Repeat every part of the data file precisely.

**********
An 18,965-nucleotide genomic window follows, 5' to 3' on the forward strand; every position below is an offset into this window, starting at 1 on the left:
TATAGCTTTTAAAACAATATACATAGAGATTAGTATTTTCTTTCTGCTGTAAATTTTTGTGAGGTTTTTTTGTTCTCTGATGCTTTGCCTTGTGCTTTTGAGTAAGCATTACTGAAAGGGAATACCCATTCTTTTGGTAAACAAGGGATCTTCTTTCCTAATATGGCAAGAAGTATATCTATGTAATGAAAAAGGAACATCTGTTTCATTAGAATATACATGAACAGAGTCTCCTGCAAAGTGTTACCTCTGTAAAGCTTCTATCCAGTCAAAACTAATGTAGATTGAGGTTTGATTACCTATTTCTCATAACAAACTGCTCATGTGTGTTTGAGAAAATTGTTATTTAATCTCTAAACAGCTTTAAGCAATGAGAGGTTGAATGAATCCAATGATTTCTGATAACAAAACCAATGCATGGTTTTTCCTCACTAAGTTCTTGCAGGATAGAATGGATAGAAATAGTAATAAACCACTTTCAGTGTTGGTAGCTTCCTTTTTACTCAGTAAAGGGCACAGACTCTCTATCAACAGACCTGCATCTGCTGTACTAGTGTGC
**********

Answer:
An 18,965-nucleotide genomic window follows, 5' to 3' on the forward strand; every position below is an offset into this window, starting at 1 on the left:
TATAGCTTTTAAAACAATATACATAGAGATTAGTATTTTCTTTCTGCTGTAAATTTTTGTGAGGTTTTTTTGTTCTCTGATGCTTTGCCTTGTGCTTTTGAGTAAGCATTACTGAAAGGGAATACCCATTCTTTTGGTAAACAAGGGATCTTCTTTCCTAATATGGCAAGAAGTATATCTATGTAATGAAAAAGGAACATCTGTTTCATTAGAATATACATGAACAGAGTCTCCTGCAAAGTGTTACCTCTGTAAAGCTTCTATCCAGTCAAAACTAATGTAGATTGAGGTTTGATTACCTATTTCTCATAACAAACTGCTCATGTGTGTTTGAGAAAATTGTTATTTAATCTCTAAACAGCTTTAAGCAATGAGAGGTTGAATGAATCCAATGATTTCTGATAACAAAACCAATGCATGGTTTTTCCTCACTAAGTTCTTGCAGGATAGAATGGATAGAAATAGTAATAAACCACTTTCAGTGTTGGTAGCTTCCTTTTTACTCAGTAAAGGGCACAGACTCTCTATCAACAGACCTGCATCTGCTGTACTAGTGTGC